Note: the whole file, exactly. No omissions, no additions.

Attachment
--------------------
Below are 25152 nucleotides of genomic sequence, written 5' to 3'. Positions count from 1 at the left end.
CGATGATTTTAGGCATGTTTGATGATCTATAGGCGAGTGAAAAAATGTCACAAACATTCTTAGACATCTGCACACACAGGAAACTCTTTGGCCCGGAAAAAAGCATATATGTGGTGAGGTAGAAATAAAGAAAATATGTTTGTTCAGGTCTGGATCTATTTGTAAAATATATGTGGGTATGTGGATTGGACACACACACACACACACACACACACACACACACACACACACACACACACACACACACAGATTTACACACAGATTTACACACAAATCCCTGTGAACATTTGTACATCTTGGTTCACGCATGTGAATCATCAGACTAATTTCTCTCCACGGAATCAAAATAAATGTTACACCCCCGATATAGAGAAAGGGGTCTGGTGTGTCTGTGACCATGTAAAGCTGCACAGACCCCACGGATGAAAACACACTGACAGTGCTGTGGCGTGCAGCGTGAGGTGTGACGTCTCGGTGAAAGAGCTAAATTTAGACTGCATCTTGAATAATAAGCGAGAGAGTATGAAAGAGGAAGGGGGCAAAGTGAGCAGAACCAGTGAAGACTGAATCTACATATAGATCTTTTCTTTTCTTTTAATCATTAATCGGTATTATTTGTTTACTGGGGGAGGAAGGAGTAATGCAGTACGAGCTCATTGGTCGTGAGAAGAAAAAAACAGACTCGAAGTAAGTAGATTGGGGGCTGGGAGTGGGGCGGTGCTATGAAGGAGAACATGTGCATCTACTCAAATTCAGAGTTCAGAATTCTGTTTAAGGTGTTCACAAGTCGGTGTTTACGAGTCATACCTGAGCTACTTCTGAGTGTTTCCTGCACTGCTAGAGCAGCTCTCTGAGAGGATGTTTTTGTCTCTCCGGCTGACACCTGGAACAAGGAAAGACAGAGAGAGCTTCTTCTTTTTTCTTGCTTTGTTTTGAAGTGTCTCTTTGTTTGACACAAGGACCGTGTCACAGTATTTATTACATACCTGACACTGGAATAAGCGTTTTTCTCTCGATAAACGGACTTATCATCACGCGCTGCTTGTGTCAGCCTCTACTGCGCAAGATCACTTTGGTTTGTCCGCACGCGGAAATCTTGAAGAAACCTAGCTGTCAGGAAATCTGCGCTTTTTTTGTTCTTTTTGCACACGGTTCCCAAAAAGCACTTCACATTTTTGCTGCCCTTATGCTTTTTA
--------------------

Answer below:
Below are 25152 nucleotides of genomic sequence, written 5' to 3'. Positions count from 1 at the left end.
CGATGATTTTAGGCATGTTTGATGATCTATAGGCGAGTGAAAAAATGTCACAAACATTCTTAGACATCTGCACACACAGGAAACTCTTTGGCCCGGAAAAAAGCATATATGTGGTGAGGTAGAAATAAAGAAAATATGTTTGTTCAGGTCTGGATCTATTTGTAAAATATATGTGGGTATGTGGATTGGACACACACACACACACACACACACACACACACACACACACACACACACACACACACACAGATTTACACACAGATTTACACACAAATCCCTGTGAACATTTGTACATCTTGGTTCACGCATGTGAATCATCAGACTAATTTCTCTCCACGGAATCAAAATAAATGTTACACCCCCGATATAGAGAAAGGGGTCTGGTGTGTCTGTGACCATGTAAAGCTGCACAGACCCCACGGATGAAAACACACTGACAGTGCTGTGGCGTGCAGCGTGAGGTGTGACGTCTCGGTGAAAGAGCTAAATTTAGACTGCATCTTGAATAATAAGCGAGAGAGTATGAAAGAGGAAGGGGGCAAAGTGAGCAGAACCAGTGAAGACTGAATCTACATATAGATCTTTTCTTTTCTTTTAATCATTAATCGGTATTATTTGTTTACTGGGGGAGGAAGGAGTAATGCAGTACGAGCTCATTGGTCGTGAGAAGAAAAAAACAGACTCGAAGTAAGTAGATTGGGGGCTGGGAGTGGGGCGGTGCTATGAAGGAGAACATGTGCATCTACTCAAATTCAGAGTTCAGAATTCTGTTTAAGGTGTTCACAAGTCGGTGTTTACGAGTCATACCTGAGCTACTTCTGAGTGTTTCCTGCACTGCTAGAGCAGCTCTCTGAGAGGATGTTTTTGTCTCTCCGGCTGACACCTGGAACAAGGAAAGACAGAGAGAGCTTCTTCTTTTTTCTTGCTTTGTTTTGAAGTGTCTCTTTGTTTGACACAAGGACCGTGTCACAGTATTTATTACATACCTGACACTGGAATAAGCGTTTTTCTCTCGATAAACGGACTTATCATCACGCGCTGCTTGTGTCAGCCTCTACTGCGCAAGATCACTTTGGTTTGTCCGCACGCGGAAATCTTGAAGAAACCTAGCTGTCAGGAAATCTGCGCTTTTTTTGTTCTTTTTGCACACGGTTCCCAAAAAGCACTTCACATTTTTGCTGCCCTTATGCTTTTTA